You would think that a titanic $3.6 trillion government – whose acolytes cry endlessly for higher taxes and more spending, while the high priests declare themselves more fit to run every business in the land than any private citizen – would run on a carefully constructed budget. Alas, it has been 2 years, 7 months, and 4 days since our Democrat-controlled Senate passed a budget, so the same people who maintain with fanatical intensity that centralized control of everything is superior to economic liberty keep winging it with a series of temporary measures.
The most recent trillion-dollar cocktail napkin is due to expire in a couple of weeks, so it’s time to do the Shutdown Shuffle again, as reported by Chad Pergram of Fox News:
Another potential government shutdown is looming if Congress isn’t able to scramble soon and cobble together a big omnibus spending bill to keep the government open past Dec. 16.
The current stopgap measure expires then. And only three of the 12 annual spending bills which run the federal government have been approved and signed into law.
That means House and Senate appropriators are putting together a massive, omnibus spending bill which they hope to have prepared by Dec. 15. This would not be an interim bill, better known in Capitol Hill-ese as a Continuing Resolution, or CR, which funds government in increments while the regular appropriations bills are negotiated.
This would simply allocate money for the remainder of currently unfunded government programs through Sept. 30, 2012. I am told that House appropriators are resistant to attaching any extraneous issues to this omnibus bill … such as unemployment insurance (UI), a payroll tax holiday, the alternative minimum tax (AMT) or the “doc fix” for Medicare.
That’s what America really needs right now: a nice “clean” spending bill that will let the government keep throwing out bales of cash, without any pretense of restraint or reform. The Republican leadership is apparently anxious to avoid a shutdown drama, perhaps fearful of giving President Obama any more fuel for his “do-nothing Congress” 2012 campaign, and has surrendered to the irresistible momentum of Big Government growth:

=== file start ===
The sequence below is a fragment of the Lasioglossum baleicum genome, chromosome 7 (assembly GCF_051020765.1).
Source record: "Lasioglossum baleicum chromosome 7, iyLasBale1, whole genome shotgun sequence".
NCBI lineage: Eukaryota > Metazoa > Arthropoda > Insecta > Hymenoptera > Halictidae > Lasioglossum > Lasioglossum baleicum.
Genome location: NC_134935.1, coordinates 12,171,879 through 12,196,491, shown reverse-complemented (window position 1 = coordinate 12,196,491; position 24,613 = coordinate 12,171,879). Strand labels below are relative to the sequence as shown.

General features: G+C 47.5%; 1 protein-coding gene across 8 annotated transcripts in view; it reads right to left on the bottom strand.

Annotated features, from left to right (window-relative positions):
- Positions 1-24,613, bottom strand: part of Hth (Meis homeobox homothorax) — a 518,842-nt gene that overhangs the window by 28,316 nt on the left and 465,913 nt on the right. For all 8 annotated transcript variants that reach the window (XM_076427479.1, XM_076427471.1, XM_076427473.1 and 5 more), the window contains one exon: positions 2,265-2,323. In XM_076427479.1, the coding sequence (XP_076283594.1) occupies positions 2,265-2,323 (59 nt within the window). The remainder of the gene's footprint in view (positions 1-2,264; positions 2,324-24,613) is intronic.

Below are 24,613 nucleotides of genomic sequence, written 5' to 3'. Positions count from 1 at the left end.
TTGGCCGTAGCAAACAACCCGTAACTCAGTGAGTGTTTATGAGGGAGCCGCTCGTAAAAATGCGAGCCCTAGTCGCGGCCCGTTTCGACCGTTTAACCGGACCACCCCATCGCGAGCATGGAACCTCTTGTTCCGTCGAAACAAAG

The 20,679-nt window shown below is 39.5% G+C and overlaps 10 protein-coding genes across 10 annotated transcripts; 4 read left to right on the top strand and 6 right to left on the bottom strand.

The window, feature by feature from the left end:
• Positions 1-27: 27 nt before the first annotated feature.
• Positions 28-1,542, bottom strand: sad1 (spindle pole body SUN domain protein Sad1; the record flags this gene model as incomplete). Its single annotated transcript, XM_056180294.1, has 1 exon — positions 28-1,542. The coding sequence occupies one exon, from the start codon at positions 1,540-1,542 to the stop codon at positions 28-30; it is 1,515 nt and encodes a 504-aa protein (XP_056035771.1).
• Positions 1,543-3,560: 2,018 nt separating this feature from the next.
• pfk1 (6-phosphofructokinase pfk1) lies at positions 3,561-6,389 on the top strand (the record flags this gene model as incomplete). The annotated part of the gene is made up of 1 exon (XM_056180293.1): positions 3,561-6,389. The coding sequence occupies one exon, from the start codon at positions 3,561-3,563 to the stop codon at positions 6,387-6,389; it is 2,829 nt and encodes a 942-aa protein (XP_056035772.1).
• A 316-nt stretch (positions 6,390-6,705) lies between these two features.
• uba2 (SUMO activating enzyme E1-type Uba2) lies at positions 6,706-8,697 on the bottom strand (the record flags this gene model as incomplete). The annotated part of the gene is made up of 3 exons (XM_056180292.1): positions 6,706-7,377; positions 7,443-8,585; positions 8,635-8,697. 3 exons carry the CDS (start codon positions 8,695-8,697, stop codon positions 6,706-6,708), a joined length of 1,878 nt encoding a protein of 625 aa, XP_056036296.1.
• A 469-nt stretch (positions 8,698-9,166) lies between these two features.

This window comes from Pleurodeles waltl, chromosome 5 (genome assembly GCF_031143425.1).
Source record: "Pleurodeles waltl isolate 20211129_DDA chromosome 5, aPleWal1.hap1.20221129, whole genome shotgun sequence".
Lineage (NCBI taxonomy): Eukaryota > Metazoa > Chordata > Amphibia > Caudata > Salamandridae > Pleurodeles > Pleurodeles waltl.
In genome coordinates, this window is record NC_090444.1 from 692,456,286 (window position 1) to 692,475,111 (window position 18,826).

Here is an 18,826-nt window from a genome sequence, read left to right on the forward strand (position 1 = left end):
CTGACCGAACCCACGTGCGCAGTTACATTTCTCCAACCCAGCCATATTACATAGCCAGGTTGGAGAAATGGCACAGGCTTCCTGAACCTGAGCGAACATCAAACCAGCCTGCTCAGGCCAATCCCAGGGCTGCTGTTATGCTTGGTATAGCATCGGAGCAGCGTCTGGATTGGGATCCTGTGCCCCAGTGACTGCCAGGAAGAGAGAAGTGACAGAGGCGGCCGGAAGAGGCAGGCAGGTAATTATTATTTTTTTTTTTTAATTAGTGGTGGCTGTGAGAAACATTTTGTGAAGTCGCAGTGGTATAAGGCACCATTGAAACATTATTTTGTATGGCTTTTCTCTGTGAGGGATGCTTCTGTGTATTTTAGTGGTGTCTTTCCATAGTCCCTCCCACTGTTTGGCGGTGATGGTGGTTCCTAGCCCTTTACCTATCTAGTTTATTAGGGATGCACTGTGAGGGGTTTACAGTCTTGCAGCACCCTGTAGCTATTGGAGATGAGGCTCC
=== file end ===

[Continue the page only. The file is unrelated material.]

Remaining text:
What is significant here is that House Speaker John Boehner and GOP appropriators are turning their attention away from conservative Republicans who want to cut spending more and are insisting on a host of social riders in the spending bills, such as defunding health care reform, slashing funding for the Environmental Protection Agency and National Labor Relations Board, eliminating aid for Pakistan and abortion.
Boehner, R-Ohio, knows that he can’t sate his conservative base in the House any more when it comes to these issues. So he’s willing to go punt and team with Democrats (which will drive the right nuts) to keep the government open.
A lot of the pressure for this Yuletide spirit of big-spending fellowship is coming from the Appropriations Committee, which is looking to regain its power and influence, as explained by Daniel Horowitz at Red State:
This is exactly what transpired with the so-called minibus bill. The Republican-controlled House passed an agriculture appropriations bill that breached the spending caps of their own budget, but nonetheless remained within the confines of the spending levels established under the Budget Control Act. The Senate, after failing to pass a budget for over 900 days, tacked on two other appropriations bills that funded four other departments, and sent them straight to conference committee without the House ever voting on two-thirds of the bill. They added in more food stamps spending, $2.3 billion in non-offset disaster spending, and gutted all Republican policy riders.